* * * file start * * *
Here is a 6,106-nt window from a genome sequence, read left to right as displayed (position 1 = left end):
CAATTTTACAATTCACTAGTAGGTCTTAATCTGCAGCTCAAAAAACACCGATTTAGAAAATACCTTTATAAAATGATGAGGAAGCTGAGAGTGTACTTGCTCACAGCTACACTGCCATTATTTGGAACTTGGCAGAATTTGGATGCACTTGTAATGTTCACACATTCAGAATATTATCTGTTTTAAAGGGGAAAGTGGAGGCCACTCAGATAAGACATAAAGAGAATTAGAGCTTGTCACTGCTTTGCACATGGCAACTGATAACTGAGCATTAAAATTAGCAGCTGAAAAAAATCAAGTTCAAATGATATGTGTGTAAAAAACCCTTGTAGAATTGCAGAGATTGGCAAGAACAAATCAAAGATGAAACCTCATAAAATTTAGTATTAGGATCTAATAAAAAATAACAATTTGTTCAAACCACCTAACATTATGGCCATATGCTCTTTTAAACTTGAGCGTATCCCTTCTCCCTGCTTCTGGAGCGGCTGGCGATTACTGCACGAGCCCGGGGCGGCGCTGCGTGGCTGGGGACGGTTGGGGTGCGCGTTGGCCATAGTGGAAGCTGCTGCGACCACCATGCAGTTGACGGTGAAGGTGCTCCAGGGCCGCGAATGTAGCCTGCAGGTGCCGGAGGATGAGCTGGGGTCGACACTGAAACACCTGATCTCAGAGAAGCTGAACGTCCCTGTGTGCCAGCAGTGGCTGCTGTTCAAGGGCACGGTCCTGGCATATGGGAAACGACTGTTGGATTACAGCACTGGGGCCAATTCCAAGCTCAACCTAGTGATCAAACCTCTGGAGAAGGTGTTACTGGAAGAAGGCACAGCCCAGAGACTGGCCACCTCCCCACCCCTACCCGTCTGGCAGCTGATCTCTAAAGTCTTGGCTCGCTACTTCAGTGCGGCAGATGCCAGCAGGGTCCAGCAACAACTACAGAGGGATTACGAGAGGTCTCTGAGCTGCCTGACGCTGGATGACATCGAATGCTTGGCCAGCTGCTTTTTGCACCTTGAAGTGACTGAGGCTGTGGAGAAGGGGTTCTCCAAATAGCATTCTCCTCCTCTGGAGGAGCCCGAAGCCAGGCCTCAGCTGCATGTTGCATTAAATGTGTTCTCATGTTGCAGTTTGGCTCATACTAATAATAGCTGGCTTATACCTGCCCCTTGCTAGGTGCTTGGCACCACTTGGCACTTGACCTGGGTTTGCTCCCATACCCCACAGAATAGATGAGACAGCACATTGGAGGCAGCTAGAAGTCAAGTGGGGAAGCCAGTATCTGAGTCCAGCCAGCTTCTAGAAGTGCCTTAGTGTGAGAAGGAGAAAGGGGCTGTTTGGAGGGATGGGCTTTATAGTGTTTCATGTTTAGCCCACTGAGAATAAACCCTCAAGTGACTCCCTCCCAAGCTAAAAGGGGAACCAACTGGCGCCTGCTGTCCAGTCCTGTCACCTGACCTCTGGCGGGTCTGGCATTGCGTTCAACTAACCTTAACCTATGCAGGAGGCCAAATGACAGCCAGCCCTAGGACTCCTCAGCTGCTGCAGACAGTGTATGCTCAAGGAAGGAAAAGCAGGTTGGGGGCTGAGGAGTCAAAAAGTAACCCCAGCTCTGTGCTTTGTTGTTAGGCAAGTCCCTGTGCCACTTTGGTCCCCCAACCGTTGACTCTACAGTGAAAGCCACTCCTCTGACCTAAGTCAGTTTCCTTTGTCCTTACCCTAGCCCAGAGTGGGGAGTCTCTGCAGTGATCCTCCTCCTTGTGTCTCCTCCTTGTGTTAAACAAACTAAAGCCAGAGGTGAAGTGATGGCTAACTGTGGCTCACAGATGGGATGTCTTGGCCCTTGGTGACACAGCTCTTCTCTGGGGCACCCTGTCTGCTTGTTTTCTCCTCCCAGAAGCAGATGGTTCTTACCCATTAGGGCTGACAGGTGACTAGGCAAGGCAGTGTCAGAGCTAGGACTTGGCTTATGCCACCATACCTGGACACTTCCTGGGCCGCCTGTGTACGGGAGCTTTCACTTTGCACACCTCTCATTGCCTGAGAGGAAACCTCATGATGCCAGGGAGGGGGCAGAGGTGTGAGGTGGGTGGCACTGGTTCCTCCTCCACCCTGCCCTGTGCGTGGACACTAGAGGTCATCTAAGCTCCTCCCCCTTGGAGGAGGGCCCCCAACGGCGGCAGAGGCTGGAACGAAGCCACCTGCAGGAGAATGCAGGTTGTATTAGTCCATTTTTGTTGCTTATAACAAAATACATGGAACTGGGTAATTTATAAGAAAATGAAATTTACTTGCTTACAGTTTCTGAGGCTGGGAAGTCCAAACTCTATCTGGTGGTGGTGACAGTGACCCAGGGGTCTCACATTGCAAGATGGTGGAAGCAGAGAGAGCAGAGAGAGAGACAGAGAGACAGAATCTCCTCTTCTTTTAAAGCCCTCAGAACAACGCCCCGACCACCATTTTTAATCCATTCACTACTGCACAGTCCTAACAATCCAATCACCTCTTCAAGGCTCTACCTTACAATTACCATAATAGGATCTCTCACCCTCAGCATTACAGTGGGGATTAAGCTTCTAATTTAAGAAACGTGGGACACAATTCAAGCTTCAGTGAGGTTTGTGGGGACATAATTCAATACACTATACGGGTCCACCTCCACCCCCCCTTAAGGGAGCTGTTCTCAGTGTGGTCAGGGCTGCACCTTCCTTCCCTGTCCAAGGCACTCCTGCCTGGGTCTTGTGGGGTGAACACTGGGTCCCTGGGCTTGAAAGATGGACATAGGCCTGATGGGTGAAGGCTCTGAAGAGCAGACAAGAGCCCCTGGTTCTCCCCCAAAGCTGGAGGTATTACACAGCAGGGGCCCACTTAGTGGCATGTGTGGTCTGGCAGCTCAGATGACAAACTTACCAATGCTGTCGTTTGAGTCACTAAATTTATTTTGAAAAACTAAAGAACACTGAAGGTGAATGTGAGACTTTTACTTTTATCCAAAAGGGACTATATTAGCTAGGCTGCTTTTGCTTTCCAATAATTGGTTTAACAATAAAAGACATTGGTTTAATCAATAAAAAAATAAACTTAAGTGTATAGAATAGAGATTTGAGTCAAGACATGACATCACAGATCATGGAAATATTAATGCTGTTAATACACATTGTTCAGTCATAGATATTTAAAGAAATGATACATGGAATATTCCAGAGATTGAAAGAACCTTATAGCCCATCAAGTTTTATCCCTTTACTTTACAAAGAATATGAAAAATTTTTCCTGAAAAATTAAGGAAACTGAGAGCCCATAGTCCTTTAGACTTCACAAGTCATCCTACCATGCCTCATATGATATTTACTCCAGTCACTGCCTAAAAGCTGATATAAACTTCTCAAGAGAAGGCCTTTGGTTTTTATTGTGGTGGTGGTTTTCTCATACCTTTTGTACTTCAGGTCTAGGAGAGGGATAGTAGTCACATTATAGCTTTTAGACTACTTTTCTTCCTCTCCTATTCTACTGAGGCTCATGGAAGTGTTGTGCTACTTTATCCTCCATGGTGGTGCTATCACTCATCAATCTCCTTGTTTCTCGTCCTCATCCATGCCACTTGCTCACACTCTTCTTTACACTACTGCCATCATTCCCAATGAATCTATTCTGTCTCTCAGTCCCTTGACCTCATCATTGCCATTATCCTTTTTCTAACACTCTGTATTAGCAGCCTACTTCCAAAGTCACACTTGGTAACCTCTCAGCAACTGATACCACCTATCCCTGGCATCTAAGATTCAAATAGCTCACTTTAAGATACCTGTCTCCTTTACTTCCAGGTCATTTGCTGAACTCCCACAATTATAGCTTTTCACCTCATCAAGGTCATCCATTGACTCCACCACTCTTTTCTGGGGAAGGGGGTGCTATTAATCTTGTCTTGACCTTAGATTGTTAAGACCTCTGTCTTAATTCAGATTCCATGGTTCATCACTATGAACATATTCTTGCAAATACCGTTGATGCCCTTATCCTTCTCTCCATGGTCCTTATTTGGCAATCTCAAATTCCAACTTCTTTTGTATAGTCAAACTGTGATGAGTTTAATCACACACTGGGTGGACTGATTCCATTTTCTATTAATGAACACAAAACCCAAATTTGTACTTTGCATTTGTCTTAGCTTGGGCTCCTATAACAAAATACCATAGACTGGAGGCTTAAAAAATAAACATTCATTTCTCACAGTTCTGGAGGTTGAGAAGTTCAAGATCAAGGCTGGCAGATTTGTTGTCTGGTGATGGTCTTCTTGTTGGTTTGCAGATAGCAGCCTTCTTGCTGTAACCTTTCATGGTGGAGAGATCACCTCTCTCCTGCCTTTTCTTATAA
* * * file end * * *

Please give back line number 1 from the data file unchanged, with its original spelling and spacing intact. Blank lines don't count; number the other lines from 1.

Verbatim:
Here is a 6,106-nt window from a genome sequence, read left to right as displayed (position 1 = left end):